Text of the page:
On August 3, 2022, a mere week before the Inflation Reduction Act was finalized, U.S. General Services (GSA) Administrator Robin Carnahan, White House Council on Environmental Quality (CEQ) Chair Brenda Mallory, and Congresswoman Nikema Williams (GA-05) gathered at the Sam Nunn Federal Center in Atlanta. Together they announced new energy and water efficiency investments for the state, to ensure that the carbon footprint in Georgia is more sustainable and cost-effective moving forward.
Additionally, Administrator Carnahan announced a $117 million Utility Energy Service Contract (UESC) award that will provide efficiency improvements in 12 Georgia federal buildings. The federal government is taking the lead in ensuring carbon neutrality by 2030 by affording government buildings the financial backing to have necessary upgrades. This funding will insulate or replace windows, upgrade HVAC systems, and much more.
The GSA recently announced that it had achieved a 51% reduction in greenhouse gas emissions from GSA-owned buildings. This reduction. of more than a million metric tons annually, represents the equivalent of taking 223,000 gas fueled automobiles off the road annually. GSA has also avoided over $638 million dollars in energy costs since 2008 through energy efficiency improvements and other upgrades. The monetary savings alone is enough of a motivator to continue the process.
The GSA’s Green Proving Ground for Emerging Technologies to Reduce Carbon Emissions
If you are unfamiliar with the U.S. General Service Administration (GSA), it is an organization that was initiated by the U.S. Department of Energy specifically for administering national energy policy. The Department of Energy was implemented in 1977 to further the cause of energy efficiency within the United States via renewable energy.
In turn, the GSA initiated the Green Proving Ground Program (GPG) in October 2010. The GPG tests various energy efficiency solutions for both validity and exactness. Once products have been approved, the federal government, as well as the general public, may rest assured that these products are obtaining the claims provided by the manufacturers regarding productivity and energy efficiency. Thereafter, those corporations and individuals, as well as the federal government may implement these products with confidence that they are supporting carbon neutrality.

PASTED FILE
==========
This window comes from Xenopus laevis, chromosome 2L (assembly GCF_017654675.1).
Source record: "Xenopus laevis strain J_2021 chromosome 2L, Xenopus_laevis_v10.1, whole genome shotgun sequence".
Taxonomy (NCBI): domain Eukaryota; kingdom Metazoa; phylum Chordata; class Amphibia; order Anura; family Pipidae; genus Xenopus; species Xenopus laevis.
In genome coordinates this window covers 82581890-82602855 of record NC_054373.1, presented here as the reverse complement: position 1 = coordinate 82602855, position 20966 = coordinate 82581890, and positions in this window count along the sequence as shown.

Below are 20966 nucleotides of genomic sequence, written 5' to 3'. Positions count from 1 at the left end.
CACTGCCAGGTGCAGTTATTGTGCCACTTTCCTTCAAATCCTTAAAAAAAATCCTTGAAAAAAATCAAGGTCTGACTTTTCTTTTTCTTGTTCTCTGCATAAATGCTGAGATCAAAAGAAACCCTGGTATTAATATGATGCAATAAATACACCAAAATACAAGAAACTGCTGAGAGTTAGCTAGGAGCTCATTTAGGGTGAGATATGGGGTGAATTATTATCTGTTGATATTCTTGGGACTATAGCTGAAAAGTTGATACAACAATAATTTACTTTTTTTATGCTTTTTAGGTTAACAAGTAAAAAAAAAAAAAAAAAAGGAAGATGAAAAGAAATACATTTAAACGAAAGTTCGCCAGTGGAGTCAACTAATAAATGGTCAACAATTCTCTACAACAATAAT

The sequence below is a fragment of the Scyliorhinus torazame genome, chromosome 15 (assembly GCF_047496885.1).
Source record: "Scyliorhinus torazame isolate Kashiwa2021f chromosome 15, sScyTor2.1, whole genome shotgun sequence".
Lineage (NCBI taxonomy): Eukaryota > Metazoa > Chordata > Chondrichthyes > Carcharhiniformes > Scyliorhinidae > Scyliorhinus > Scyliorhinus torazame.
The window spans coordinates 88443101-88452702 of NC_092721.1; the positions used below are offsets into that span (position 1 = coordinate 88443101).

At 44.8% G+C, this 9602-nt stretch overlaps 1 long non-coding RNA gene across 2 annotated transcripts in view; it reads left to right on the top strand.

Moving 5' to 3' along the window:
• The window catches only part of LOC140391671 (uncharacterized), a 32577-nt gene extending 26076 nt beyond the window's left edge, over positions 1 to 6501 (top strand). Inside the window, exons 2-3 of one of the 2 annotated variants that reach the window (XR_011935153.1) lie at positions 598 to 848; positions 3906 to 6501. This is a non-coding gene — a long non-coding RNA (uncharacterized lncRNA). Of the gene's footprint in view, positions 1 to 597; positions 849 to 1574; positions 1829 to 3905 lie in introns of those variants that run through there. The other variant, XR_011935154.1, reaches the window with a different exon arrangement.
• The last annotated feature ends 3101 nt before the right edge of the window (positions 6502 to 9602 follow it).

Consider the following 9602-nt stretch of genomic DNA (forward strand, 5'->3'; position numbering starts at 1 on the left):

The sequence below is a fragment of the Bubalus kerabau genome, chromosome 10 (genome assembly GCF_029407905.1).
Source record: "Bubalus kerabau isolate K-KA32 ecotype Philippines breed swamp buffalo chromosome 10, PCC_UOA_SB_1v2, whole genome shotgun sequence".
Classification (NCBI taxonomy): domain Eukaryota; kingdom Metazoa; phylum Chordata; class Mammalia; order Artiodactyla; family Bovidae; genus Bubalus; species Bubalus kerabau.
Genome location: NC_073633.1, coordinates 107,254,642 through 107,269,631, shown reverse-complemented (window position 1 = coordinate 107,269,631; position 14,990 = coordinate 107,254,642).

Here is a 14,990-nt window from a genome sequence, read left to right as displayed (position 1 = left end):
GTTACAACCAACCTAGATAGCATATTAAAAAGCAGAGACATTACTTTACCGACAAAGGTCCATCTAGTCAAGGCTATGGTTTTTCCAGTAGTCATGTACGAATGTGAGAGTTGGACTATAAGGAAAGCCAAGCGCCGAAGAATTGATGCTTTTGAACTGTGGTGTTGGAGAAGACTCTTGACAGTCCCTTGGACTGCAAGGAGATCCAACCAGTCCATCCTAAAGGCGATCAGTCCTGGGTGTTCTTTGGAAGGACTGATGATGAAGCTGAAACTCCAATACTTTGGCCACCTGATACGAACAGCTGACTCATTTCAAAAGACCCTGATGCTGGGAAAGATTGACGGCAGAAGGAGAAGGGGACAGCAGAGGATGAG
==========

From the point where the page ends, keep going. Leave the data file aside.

GSA Funding to Improve Energy Efficiency in Georgia
The state of Georgia may now be ahead of the game with the funding that the GSA allocated for the region. The monies will extend past federal buildings and will also include subsidies for electricity that is supported by wind or solar power. Additionally, the Inflation Reduction Act includes a $72 million investment for system and infrastructure improvements at the Sam Nunn Federal Center in Atlanta. Bringing federal buildings up to par with the “carbon neutral by 2030” goal will convey the seriousness of the matter to the public and act as an example for commercial building owners across the country.
The assurance that green energy would also provide new, well-paying jobs was also mentioned at the conference in Atlanta. GSA Administrator Carnahan stated, “The investments we’re making here in Georgia demonstrate how investing in sustainability is a triple win – creating good-paying clean-energy jobs, reducing energy costs, and tackling climate change to ensure a healthier future for the next generation.”
Atlanta is no stranger to smog and pollution. Second, only to Los Angeles for rush hour traffic, the area has long experienced dangerously high air conditions. The new Inflation Reduction Act includes significant incentives for electric car purchases that could also make a positive impact on the state. As one of the largest cities in the Southeast, and home to one of the busiest airports in the country, Atlanta is a natural choice in charging the way to carbon neutrality.
Improve Building Energy Efficiency with Green Proving Ground Finalist, NGS
GSA Administrator Carnahan also gave NGS an honorable mention regarding our current consideration under the Green Proving Ground Program at the Atlanta conference. We are not the only ones excited about the difference that solar window film can make for a building’s carbon energy output. The impact on both government buildings, as well as commercial buildings, is continuing to flourish.
At NGS, we look forward to continuing to pave the way in solar window film solutions across the country. We may have gotten our start in Atlanta, but we have now serviced every state in the U.S. as well as numerous locations in Canada and Mexico. Will your property be next? Only you can decide.
For more information on how carbon taxes on commercial buildings will affect your business moving forward watch our webinar, “What Carbon Taxes Mean for Commercial Buildings.”
Feature image by Stephen Cook